If you grew up, as I did, in the age of glam rock followed by punk, you tend to think that the point of being a rock star is to strut your stuff and have fun with clothes, the zanier and less like regular life the better. So, from a purely style perspective I’ve been perplexed by many of today’s indie rock bands, that seem to make a point of making no statement whatever with clothes, nor any kind of stagey sexual persona.
This was on my mind during KCRW’s Are Friends Eclectic? concert last week at the Orpheum, as the first four bands – Other Lives, Belle Brigade, White Denim, Secret Sisters — played terrific music in a uniform of jeans, untucked shirts, cardigans and, for many of the men, straggly beards. Later I got the chance to talk to the lead singer of White Denim, a wonderful songbird and thoughtful person named James Petralli. I asked him to explain the thinking behind his non-“look.” He said, in all seriousness, that his stage persona concept was “teacher.” Teacher! No wonder Mick Jagger still has pull.
Despite their lack of sartorial connection to Jimi Hendrix et al, hubby Bennett Stein, aka The Good4NothingConnoisseur, thinks today’s indies are the bearers of the legacy of Jimi and the other “psychedelic rock gods of the 60s and 70s” and he explains how here. He opens with his reaction to the opening band, Other Lives, who played against a backdrop of what he describes as a “Haight-Ashbury Rorschach light show.”
They were dressed like smack out of Clint Eastwood’s “High Plains Drifter,” all muttonchops beardy hippie vests, chaps, pioneer frocks and spurs. Other Lives could have been a super group made of cast-offs from H. P Lovecraft (the excellent 60s underground band, not the Goth horror writer), the Floyd, the Dead and Incredible String Band. They flew us to a moonlit, moss-carpeted neon grove. Lead singer Jesse Tabish crooned like Orpheus, a beautiful freakin’ voice. Then throughout the set I swear each band member grew six extra arms to three or more instruments per song, often simultaneously like Rahsaan Roland Kirk; one gizmo with strings, one you blew into, one you banged on.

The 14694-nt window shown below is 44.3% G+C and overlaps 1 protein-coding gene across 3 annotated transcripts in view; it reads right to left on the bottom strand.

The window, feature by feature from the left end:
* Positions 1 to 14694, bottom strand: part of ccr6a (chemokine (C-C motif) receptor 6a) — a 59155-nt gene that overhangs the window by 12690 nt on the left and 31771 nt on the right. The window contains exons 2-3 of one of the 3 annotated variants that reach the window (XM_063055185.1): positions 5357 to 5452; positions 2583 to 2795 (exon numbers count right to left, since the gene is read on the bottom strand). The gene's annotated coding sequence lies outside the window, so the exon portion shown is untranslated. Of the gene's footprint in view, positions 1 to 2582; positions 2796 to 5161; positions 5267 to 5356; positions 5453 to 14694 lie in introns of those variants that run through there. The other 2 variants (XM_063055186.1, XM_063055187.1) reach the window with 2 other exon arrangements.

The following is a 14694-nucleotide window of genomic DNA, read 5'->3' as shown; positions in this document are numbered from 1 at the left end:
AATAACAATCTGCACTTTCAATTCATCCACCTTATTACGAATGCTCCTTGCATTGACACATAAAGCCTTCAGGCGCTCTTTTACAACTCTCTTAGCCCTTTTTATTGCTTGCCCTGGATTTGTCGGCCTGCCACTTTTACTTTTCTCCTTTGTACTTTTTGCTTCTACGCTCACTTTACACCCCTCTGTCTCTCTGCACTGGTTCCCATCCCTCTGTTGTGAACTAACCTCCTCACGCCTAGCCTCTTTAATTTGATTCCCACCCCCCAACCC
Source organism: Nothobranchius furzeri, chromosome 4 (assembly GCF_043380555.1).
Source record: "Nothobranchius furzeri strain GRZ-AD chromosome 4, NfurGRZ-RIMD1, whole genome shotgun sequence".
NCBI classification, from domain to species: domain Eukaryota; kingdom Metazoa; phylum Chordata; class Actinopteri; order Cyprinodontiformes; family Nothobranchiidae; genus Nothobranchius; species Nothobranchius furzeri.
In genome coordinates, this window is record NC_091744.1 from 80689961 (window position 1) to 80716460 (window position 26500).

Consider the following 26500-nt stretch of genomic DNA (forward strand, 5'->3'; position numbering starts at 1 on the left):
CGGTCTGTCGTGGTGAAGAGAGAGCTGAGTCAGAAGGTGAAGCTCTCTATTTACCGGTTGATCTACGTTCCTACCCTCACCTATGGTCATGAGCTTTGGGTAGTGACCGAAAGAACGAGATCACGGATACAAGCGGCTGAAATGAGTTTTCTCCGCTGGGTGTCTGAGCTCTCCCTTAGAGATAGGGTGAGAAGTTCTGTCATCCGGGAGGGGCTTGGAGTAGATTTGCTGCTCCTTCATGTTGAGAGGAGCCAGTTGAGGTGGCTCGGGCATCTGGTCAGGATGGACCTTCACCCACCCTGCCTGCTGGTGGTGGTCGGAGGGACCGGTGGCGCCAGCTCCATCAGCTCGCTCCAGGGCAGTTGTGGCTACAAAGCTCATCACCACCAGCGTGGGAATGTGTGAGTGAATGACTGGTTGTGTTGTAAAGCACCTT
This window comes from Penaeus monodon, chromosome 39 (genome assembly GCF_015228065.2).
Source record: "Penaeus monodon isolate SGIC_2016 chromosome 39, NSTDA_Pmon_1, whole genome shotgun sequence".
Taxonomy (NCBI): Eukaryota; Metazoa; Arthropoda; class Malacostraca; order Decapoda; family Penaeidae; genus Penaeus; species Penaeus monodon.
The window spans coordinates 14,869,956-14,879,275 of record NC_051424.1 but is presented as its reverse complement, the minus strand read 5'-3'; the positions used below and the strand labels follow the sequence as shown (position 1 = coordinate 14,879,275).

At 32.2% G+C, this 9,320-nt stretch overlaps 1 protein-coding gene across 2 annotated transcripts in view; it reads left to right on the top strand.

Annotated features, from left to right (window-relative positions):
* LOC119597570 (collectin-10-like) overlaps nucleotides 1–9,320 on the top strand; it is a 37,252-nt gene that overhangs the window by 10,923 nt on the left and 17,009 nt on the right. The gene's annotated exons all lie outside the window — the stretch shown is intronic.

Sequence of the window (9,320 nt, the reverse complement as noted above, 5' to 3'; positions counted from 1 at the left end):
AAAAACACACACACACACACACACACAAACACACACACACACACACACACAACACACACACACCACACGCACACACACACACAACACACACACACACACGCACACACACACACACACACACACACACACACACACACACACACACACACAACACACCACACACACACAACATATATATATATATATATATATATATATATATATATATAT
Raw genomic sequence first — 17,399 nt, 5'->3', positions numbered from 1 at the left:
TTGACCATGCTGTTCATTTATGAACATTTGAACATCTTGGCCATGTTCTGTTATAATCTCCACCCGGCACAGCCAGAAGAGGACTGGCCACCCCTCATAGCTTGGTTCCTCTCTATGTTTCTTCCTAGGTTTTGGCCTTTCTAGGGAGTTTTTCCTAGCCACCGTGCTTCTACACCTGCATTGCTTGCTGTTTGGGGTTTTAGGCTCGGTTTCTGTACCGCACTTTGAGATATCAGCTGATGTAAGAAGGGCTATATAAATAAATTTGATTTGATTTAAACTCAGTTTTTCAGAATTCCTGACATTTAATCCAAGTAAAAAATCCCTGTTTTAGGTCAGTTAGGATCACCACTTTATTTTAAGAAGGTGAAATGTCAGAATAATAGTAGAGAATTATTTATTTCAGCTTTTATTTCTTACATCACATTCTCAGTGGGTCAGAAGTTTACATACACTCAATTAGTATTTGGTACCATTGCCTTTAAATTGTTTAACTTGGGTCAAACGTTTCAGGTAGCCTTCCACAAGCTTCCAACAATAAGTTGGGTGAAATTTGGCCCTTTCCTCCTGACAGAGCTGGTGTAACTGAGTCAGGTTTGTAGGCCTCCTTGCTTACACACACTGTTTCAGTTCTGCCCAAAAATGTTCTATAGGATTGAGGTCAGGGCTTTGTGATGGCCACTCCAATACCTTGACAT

You’d have to have been a corpse not to feel a sense of magic carpet micro G-forces. Everyone in the audience suddenly had fabulous wind swept hair. Then Belle Brigade (right, in photo by Jeremy Garcia) came on with a sister/brother lead harmony vocal power duo set to old timey jug band juke undergirded by a badass, hollow body, electric lead guitarist. The lyrics, the voices, the pulse added up to a sparkling in-your-face, upside down, squashed romanticism. All saps in the audience were catapulted from the theatre by ejector seat. Clearly we were in for a new kind of sophisticated, non-fluffy, non-shoe-gazing night of musical fare. Then came White Denim. Two words, Holy ****!
They started with a softly crescendofying bit of Hendrixonian sound texture right off Axis Bold As Love. This was just a procedure to remove all gravity from the hall. It was something a classical orchestra normally lays down. Then they tore into a rip-roaring, double-lead guitar kind of rock-anthemic-instrumental series of ragas. I thought, dang, these cats got a live hot direct broad band T1 cable link to the fusion reactor of the 60s, the big bang of the second coming of rock ‘n’ roll (Dylan Hendrix Stones Who Doors MC5 Stooges Mothers Lonely Hearts Club Banditos, etc.)
I realized at that moment that White Denim ((in photo, above left, by Jeremy Garcia) is an improvisational rock quartet. Frankly I was stunned. The next tune was equally grand scale sound tapestry: I hallucinated a John Coltrane sax line through it, and I mean from his late Out Jazz, modal, Hindu, hyper-screach-O-sonic-atomic period. Thing is though, it was not noisy and uncomfortable, it was musical and centrifugal. It was nice of James Petralli, the only White Denim band member with a mic, to occasionally make vocal sounds like an ancient mysteries of Epheusis trance director crooning from twenty thousand leagues below your root chakra. It was uncanny, spooky and fun in a ‘what the hell’s gonna happen next?’ kind of way. It was like we’d signed up for an ayawasca retreat. I was William Hurt in Altered States astral projecting at Mach 10 past goats on crucifixes and ziggurats and lunar eclipses.
Next thing I remember, Zee Avi was bowing to every member of audience and her accompanist was slinging a Malaysian Sitar contraption that looked like it could analyse the chemical impurities of your stool. It made zithery/harpish harmonized string theory robotones – it tickled my composure and made me want to confess all my sins to the nearest pagan priest, probably sitting not two seats away from me.